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Microvolunteering in Developing Regions

Back in late Feb, 2013 the CSCW 2013 Conference in Texas hosted a session on microvolunteering entitles, ‘Microvolunteering: Helping the Helpers in Developing Regions’. As it’s focus suggests, it was a discussion on whether the microvolunteering concept could be transferred to the developing regions of the world.

Seven panellists were invited to participate including representatives from IBM, Microsoft amd myself from I skyped in from the UK and it must be said the line quality prevented me from taking part in any meaningful way. However a week before the session got under way, all panellists were invited to share their views on various questions within a dedicated online wikispace environment so that the actual conference discussion could kick off with a healthy start.

It’s exciting to see IBM and Microsoft taking an interest in the subject, particularly as the focus was on moving the concept into the developing regions of the world. That said I present below some of the points that came out of the wikispace discussion.

1) What’s different when using it for developing regions

- Lack of access to internet enabled devices
- How regular is electricity supply to power up devices
- The emphasis of the nature of the tasks / questions may be slightly different
- The focus of participation might be in actions that benefit developing countries themselves. Here in the ‘West’, we tend to focus on both developed and developing countries
- Maybe the incentive for participation will be different, as in the rewards offered by current microvolunteering / volunteering platforms may not be the incentive to get people to microvolunteer
- There may be a different take on red tape issues like health + safety, security checks
- There may be an more of an emphasis on people volunteering at the very localised community level

2) What is holding us back to replicate the concept worldwide (primarily the developing countries)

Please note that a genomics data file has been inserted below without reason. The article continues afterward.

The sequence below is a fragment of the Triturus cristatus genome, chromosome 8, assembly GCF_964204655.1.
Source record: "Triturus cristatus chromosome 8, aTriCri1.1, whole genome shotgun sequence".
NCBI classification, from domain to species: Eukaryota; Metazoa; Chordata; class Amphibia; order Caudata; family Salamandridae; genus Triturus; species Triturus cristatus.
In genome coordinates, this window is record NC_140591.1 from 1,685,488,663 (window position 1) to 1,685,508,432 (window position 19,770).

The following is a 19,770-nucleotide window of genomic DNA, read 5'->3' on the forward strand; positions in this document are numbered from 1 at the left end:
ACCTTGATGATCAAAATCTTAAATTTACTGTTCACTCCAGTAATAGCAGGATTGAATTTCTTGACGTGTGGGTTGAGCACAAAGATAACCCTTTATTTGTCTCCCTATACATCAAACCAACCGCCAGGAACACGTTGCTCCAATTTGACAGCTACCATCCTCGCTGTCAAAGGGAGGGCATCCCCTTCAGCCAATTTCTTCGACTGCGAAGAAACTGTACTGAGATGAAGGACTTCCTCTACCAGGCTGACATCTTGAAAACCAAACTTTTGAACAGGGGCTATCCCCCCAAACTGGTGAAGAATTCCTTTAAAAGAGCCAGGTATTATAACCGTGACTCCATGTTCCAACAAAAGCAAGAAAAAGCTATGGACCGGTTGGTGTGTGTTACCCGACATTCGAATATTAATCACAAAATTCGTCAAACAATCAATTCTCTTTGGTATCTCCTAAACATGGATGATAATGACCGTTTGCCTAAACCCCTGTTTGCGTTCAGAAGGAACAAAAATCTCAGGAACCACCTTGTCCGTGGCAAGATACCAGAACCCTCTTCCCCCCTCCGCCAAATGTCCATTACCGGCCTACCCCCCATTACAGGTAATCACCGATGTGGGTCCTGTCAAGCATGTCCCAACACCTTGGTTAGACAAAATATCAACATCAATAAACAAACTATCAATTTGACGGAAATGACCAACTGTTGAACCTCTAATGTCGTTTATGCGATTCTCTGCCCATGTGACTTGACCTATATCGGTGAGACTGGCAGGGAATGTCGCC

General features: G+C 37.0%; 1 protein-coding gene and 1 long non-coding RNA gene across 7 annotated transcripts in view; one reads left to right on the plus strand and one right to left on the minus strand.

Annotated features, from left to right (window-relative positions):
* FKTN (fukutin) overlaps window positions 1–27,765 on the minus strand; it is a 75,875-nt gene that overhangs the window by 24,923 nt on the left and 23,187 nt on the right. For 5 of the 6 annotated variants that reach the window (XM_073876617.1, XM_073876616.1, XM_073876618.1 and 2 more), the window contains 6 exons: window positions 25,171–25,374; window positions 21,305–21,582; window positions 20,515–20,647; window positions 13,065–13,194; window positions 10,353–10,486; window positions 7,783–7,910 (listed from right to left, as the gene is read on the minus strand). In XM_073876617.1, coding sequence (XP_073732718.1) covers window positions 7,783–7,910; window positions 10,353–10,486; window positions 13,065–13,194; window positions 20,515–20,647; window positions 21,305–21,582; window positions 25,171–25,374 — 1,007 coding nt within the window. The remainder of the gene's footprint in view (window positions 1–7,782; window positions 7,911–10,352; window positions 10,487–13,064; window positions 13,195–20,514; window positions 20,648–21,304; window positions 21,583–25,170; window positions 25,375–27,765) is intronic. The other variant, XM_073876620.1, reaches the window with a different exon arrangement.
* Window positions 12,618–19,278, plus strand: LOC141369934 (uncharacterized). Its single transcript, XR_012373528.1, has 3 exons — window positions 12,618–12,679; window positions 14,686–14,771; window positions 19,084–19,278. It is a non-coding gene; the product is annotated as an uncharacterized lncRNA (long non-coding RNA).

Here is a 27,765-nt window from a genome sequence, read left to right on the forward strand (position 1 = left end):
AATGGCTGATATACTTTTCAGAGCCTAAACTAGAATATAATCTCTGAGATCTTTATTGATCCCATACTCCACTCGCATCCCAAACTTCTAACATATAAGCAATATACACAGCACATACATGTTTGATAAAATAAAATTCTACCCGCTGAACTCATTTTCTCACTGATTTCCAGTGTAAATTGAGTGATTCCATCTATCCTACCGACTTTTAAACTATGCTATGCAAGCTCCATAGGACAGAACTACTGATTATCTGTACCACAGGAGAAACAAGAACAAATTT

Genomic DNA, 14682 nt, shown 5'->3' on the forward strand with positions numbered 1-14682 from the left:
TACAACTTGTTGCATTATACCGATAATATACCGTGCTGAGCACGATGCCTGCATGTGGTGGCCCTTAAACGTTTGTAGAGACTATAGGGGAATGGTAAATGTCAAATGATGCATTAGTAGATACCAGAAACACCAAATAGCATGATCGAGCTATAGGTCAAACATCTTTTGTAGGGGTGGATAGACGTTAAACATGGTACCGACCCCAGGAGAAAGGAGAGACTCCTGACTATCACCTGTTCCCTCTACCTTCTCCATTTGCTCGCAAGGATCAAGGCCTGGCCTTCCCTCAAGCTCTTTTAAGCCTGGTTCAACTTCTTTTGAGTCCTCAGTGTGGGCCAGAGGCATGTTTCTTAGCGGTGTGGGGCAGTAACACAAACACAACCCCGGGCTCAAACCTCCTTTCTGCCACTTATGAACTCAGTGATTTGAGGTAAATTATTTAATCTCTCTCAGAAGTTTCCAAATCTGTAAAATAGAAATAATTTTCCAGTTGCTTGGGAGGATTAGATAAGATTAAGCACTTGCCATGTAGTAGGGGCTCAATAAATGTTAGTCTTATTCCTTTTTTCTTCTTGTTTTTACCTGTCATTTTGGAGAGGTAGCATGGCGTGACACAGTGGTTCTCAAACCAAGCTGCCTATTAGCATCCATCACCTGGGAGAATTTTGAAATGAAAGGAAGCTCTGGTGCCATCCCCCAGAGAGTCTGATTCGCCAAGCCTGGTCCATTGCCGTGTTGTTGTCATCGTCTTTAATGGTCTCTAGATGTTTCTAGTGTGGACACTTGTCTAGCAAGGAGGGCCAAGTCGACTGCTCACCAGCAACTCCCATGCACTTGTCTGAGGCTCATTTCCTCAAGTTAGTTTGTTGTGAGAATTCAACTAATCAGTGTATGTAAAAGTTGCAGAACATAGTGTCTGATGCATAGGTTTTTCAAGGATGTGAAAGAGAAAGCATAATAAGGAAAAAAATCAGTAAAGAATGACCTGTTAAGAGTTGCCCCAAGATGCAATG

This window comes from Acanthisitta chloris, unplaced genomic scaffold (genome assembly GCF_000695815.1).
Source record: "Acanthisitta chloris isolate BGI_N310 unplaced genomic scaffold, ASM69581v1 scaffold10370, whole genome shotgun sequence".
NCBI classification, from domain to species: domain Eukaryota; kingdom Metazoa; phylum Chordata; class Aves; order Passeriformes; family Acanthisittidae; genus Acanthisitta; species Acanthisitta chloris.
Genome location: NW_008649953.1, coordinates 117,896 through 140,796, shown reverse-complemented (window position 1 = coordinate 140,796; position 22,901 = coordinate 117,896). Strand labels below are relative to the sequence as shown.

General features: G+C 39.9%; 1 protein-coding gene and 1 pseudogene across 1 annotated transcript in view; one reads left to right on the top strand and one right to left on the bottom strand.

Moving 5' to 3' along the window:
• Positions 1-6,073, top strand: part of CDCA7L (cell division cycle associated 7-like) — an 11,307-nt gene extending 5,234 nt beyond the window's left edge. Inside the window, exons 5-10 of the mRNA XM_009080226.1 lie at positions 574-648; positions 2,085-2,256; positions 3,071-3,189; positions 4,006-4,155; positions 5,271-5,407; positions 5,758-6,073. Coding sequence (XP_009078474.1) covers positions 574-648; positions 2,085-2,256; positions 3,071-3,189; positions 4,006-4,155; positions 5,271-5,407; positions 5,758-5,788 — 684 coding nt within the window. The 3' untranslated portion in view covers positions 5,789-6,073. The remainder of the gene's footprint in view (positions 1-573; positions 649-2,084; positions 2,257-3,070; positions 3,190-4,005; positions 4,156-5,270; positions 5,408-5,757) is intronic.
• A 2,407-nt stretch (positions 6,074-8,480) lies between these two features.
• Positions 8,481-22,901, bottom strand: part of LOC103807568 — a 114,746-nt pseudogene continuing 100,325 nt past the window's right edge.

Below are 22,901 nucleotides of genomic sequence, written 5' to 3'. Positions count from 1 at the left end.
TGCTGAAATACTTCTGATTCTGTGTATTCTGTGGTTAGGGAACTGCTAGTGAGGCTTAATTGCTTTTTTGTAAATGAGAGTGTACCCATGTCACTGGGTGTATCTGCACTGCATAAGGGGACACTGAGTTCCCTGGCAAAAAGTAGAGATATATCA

- language barrier might be a problem. Most microvolunteering actions and platforms are written in English
- the infrastructure for promoting the concept in developing regions may not be so ubiquitous as it is in the West, ie bloggers, voluntary orgs to discuss the concept, Twitter
- there might be a different cultural attitude towards volunteering which has to be crossed first
- lack of funding to develop a platform that is not designed to make a profit
- lack of interactive consultation with other dedicated microvolunteering platforms who may have different takes on things

3) How can we use microvolunteering to it’s best potential to help non-profits worldwide, ie what methods and support do we need?

- Volunteer Centres promoting the concept to their local charities to create micro-actions
- Volunteer Centres encouraging local firms to engage their employees in micro-actions
persuading nonprofits that the amount of input on their side does not have to be high to justify the end result
- persuading nonprofits that the ‘micro’ tag creates a buzz and a different set of expectations in the volunteer
- incentivising involvement
- explaining the impact of actions to individuals, eg what each action achieves ‘on the ground’
- what benefits are there to individuals
•    gain skills to add to an ePortfolio
•    gain kudos amongst peers via league tables as an individual or part of a team
•    gain knowledge / pride that they’ve made a difference
- incentivise the spreading of awareness of the microvolunteering concept by individuals, eg HelpFromHome’s ‘Join Me’ campaign (now defunct – June 2014)
- devise a platform that contains both skilled and non-skilled micro-actions
- promote it as an all inclusive platform for disabled, housebound and deaf
- create a platform that is global in operation, but can be used at the local community level
- set up a Global Microvolunteering Awareness Day
- get local politicians to ‘buy in’ to the scheme, eg Walthamstow’s 7days4Stow campaign organised by local MP Stella Creasey
- get teachers to ‘buy in’ to the concept and create inter school competitions

4) Crowdsourcing platforms – what kind of design issues are faced and key lessons learnt.

Design issues
- Consider three categories of micro opportunities
•    online, one off actions eg
•    repeatable actions online and offline, skilled and unskilled eg
•    Online and offline local community actions eg Barry Ideas Bank for improving community
- Consider opening platform to non registered worthy causes, which can be personally vetted
- Include in the description of a worthy cause, the ability to state what impact they’re making
- Provide facility for individual and teams to participate.  Teams could be from schools, workplaces, Rotary clubs etc.
- Alongside categories of skills, consider including categories for approx time to complete action and main countries it benefits.
- Incentivising platform eg league table measured in points, levels reached, badges attained, time volunteered.
Key lessons learnt
- Refrain from using business speak or conveying yourself as a business.
- consider enabling people to count their microvolunteering actions towards community service
- consider promoting the benefits that an individual could attain whilst microvolunteering. What personal development or work based skill can they acquire to put in an ePortfolio that could accompany the site.